Trifacta Aims to Make Big Data Useful, Lands $4.3 Million From Accel Partners
We hear a lot about big data these days. It’s the IT industry catch phrase of the moment, and describes the notion of capturing and analyzing data from many quarters in order to find patterns and other information that is useful in making business decisions.
One part of that equation is easy to solve: Moore’s law and the persistent march of storage technology have made the number-crunching and storage of all the data relatively easy and inexpensive.
The other part is hard: Gleaning actual information by interpreting, recognizing and then deciding on a course of action from the data. In the end, that requires a person. And people are a little complicated.
A study by McKinsey reckons that the demand for people with deep analytical skills will exceed the supply by about 140,000 people to 190,000 people by 2018. So, while computing engines will become incrementally more powerful and cheaper, the people available to understand all that data being gathered will be going up.
That fact was an epiphany to Joe Hellerstein, a computer science professor at the University of California at Berkeley, and to Jeffrey Heer, a professor in the Human-Computer Interaction research group at Stanford University. Why not make that analysis — the bits that only a human can do — easier and more accessible?
The result of their research is Trifacta. The start-up came out of stealth mode today and announced a $4.3 million Series A investment from Accel Partners led by Ping Li, head of the firm’s Big Data Fund. The company also has investments from X/Seed Capital, Data Collective and angel investors Dave Goldberg, Venky Harinarayan and Anand Rajaraman.
Trifacta’s aim is to help close that analysis gap by making data science more efficient, by making the data itself more easy to manipulate and rearrange. A lot of data analysis is simply asking what would happen if one condition or another were different, or if one or two key assumptions change. How might sales of a widget suffer if the gross domestic product of a certain country drops next year by a few basis points? How might the yield of a certain crop be better or worse if the mean temperature during the growing season is one or two degrees hotter? Those are super-simple examples that I’m making up off the top of my head, but you get the idea.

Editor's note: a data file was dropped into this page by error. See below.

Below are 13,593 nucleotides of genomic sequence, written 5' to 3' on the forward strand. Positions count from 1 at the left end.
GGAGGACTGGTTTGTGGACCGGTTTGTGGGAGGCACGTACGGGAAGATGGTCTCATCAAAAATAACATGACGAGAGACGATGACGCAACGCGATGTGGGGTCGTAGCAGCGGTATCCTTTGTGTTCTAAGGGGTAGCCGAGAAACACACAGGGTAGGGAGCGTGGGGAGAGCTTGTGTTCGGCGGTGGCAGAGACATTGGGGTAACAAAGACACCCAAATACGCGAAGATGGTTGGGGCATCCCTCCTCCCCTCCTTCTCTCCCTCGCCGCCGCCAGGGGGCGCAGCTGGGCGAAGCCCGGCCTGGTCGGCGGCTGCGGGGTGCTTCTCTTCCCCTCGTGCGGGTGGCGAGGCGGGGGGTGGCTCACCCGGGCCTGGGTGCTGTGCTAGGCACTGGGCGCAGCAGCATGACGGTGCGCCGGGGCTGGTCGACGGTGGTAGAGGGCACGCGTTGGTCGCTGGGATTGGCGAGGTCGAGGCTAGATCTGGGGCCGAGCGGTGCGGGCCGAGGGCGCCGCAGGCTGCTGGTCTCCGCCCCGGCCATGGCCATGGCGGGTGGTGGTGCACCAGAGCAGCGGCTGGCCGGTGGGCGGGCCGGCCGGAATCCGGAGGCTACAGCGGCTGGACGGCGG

Tackling that problem requires expertise in three areas: Database systems, data visualization and machine learning. As it happens, Trifacta has assembled a team of some of the best experts in all three.
Hellerstein is Trifacta’s chief executive officer and a professor of computer science at Berkeley. He’s also a leading authority on data-centric systems. Heer, the chief experience officer, is known for his work at Stanford on open-source data visualization libraries such as Protovis and D3.js. Sean Kandel, Trifacta’s CTO, is a former financial analyst who did his dissertation work at Stanford studying analyst behavior and designing tools to improve productivity.
They’ve assembled a team of advisers that include Michael Bostock, a data visualizer with the New York Times; and Jeff Hammerbacher, founder and chief scientist at Cloudera, the start-up focusing on the open-source big-data engine Hadoop. Other advisers include Sam Madden, a computer science professor at MIT; Tim O’Reilly, CEO of O’Reilly Media; and DJ Patil, the data scientist in residence at Greylock Ventures.
Trifacta’s technology takes data found in small files or huge petabyte-sized data troves in Hadoop, and makes it possible to manipulate it through a guided, iterative process.
Accel’s Li, who is taking a board seat at Trifacta, summarized his interest like this: “The world doesn’t need another Hadoop or SQL company. The biggest problem with big data is around the ability to get information out of it. That gap is huge, and it’s not going to be solved anytime soon. This is really the soft underbelly of big data right now.”